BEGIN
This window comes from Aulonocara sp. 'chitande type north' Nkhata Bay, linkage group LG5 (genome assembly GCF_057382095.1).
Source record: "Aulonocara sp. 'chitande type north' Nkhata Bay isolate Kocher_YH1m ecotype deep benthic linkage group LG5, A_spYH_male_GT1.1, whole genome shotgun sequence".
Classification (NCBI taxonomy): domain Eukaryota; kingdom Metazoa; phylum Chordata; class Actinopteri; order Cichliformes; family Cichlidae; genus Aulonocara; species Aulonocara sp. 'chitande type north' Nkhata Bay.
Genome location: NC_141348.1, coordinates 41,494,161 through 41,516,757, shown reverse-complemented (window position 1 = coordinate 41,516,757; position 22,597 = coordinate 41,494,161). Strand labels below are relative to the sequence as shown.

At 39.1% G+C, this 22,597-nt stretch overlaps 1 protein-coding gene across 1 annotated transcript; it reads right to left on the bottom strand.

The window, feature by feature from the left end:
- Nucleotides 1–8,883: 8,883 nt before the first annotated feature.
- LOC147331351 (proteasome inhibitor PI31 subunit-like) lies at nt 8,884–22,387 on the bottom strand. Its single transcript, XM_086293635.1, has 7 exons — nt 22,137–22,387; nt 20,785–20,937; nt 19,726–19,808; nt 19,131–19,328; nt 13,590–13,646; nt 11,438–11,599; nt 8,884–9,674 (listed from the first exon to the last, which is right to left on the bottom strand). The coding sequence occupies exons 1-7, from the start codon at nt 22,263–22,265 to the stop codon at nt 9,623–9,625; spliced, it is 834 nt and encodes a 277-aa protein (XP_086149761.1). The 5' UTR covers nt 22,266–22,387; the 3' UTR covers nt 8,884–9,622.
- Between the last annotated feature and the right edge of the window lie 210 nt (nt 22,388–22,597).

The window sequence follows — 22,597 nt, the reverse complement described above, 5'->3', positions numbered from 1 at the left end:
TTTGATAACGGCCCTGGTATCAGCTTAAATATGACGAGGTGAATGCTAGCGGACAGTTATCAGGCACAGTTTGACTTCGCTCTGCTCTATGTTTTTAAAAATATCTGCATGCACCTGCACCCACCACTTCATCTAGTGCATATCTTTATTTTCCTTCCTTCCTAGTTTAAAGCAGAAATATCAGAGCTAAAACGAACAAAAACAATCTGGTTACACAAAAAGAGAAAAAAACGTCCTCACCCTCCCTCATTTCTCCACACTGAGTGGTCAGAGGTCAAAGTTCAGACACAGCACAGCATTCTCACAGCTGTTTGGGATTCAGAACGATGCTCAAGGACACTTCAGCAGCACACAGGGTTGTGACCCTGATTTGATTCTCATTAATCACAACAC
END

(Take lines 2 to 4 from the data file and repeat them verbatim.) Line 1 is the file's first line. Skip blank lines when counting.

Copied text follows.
Source record: "Aulonocara sp. 'chitande type north' Nkhata Bay isolate Kocher_YH1m ecotype deep benthic linkage group LG5, A_spYH_male_GT1.1, whole genome shotgun sequence".
Classification (NCBI taxonomy): domain Eukaryota; kingdom Metazoa; phylum Chordata; class Actinopteri; order Cichliformes; family Cichlidae; genus Aulonocara; species Aulonocara sp. 'chitande type north' Nkhata Bay.
Genome location: NC_141348.1, coordinates 41,494,161 through 41,516,757, shown reverse-complemented (window position 1 = coordinate 41,516,757; position 22,597 = coordinate 41,494,161). Strand labels below are relative to the sequence as shown.